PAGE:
GLENDALE–A recent visit to Armenia by Lincy Foundation Vice-President and the Publisher of the Glendale-based California Courier had more in store for him than a busy schedule of meetings and appearances. While in Armenia, Harut Sassounian became a citizen of Armenia–one of the first to receive dual-citizenship under a new law ratified in February 2007.
Sassounian, who is also the Executive Director of the United Armenia Fund, has traveled to Armenia countless times since 1989. This last visit, however, was very special.
“I knew about the law,” Sassounian said, “but I didn’t know that the government has started enacting it.”
After hearing that, in fact, mechanisms were in place for this process, Sassounian decided to apply in Armenia.
He explained that the process required the completion of a lengthy application, background checks, medical forms and other information. Before the completion of his trip, he was granted citizenship, perhaps becoming the first Diasporan-Armenian to receive citizenship based on this new law.
Sassounian explained that this was not the traditional “10-year” residency that is granted or sometimes bestowed to by government official. “I am a full-fledged citizen,” he explained.
On February 26, 2007, the Armenian parliament overwhelmingly approved the bill on dual citizenship, which allows members of the Diaspora to hold citizenship.
An announcement issued Wednesday by Armenia’s Consulate General in Los Angeles indicated that Armenian embassies and consular mission were not accepting applications for dual-citizenship.
Armenia’s Consul General in Los Angeles, Armen Liloyan, told Asbarez that no one had yet applied for dual citizenship in Los Angeles, adding that now that the processes and mechanisms for that application have been directed to the consular offices, he welcomed all Diasporans to take advantage of this provision.
Armenia’s Ambassador to the US, Tatul Markarian, echoed Liloyan’s statemen’s and added that no one has yet received dual citizenship, effectively making Sassounian the first Diasporan to receive dual-citizenship.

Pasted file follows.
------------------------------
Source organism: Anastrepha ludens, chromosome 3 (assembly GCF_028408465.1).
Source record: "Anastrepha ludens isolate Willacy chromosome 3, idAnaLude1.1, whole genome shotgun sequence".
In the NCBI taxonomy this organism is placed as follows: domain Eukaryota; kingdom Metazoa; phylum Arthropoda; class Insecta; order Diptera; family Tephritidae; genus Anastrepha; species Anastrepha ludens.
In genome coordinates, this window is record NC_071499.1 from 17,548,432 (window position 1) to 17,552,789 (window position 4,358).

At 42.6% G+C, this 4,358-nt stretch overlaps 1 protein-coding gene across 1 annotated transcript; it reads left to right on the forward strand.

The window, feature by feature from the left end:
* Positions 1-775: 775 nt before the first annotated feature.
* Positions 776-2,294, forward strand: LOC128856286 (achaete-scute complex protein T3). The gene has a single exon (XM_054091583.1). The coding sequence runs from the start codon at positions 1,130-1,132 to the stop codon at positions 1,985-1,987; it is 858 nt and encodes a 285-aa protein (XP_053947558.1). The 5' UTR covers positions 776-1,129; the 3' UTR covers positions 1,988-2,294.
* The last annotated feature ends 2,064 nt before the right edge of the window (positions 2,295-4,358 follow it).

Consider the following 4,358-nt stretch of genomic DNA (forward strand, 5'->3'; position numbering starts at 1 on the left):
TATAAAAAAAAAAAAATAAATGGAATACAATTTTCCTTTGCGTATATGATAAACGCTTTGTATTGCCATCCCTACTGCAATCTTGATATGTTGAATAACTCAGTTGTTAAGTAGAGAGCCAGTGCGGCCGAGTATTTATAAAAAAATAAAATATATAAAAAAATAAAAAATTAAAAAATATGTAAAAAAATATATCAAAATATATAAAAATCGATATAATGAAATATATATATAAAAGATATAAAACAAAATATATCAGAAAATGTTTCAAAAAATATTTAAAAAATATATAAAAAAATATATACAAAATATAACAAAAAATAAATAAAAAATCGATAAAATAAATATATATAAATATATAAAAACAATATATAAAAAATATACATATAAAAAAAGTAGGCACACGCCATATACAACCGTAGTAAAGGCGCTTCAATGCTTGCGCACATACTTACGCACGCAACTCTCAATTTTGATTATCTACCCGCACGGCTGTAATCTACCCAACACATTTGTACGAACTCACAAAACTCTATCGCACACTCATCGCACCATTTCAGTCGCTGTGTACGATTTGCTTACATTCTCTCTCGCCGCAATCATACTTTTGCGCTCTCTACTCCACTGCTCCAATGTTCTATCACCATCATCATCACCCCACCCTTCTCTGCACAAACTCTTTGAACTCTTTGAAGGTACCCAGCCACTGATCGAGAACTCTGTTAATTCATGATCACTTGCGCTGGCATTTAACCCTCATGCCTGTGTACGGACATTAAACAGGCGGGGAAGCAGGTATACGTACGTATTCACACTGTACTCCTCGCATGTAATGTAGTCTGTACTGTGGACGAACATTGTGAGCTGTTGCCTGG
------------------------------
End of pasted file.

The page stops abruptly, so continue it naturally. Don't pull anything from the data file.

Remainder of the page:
Liloyan explained that he and others in the Consulate will be making the rounds on various Armenian television programs to promote dual-citizenship and answer the public’s questions about the process.
He also explained that this provision is mainly for Diaspora Armenia’s, adding that former Armenian citizens who are living in the Diaspora can apply for re-instatement of their citizenship, which he said was a simple logistical process.
The dual-citizenship law stipulates that people of Armenian descent over the age of 18 can apply for Armenian citizenship and must have a three-year permanent residency in the country.
The applicant must be able to speak Armenian and have familiarity with the country’s constitution. Citizenship may be granted to couples, where one of the spouses or their children is citizens of Armenia.
The bill denies Armenian citizenship to people whose activity may damage the country’s national interests. Dual citizenship law allows for participation in the elections, with proof of residency. However, dual citizens cannot seek elected office. Dual citizens may hold ministerial posts, but cannot run for parliament or president.
People with dual citizenship may serve in the Armenian army, but they are exempt from it if they have served 12 months in the armed forces of the country of their primary citizenship or 18 months as alternative military service. It also says citizens of Armenia who have received a second citizenship would not be exempt from mandatory service in the Armenian armed forces.
The Armenian Revolutionary Federation, which was the main proponent of the right to dual nationality, welcomed the adoption of the bill and on that day its deputies celebrated it with an improvised reception promptly held in their parliament offices.
"This law is an opportunity to consolidate our nation," then ARF faction member Ruben Hovsepian, said. "This legislation will allow Armenian living in different countries to consider themselves full-fledged citizens of Armenia," he said.
Armenia’s Foreign Minister Vartan Oskanian also has welcomed this provision.
In an interview with the Tehran-based Huys newspaper in October, Oskanian stressed that dual citizenship will allow the dispersed Armenian population around the world to strengthen its ties with the homeland.
Oskanian said dual citizenship would allow Armenia to strengthen its resources and maintain its position in the ever-evolving world.
“One part of our new resources will come from Armenia and the other part from the Diaspora,” added Oskanian.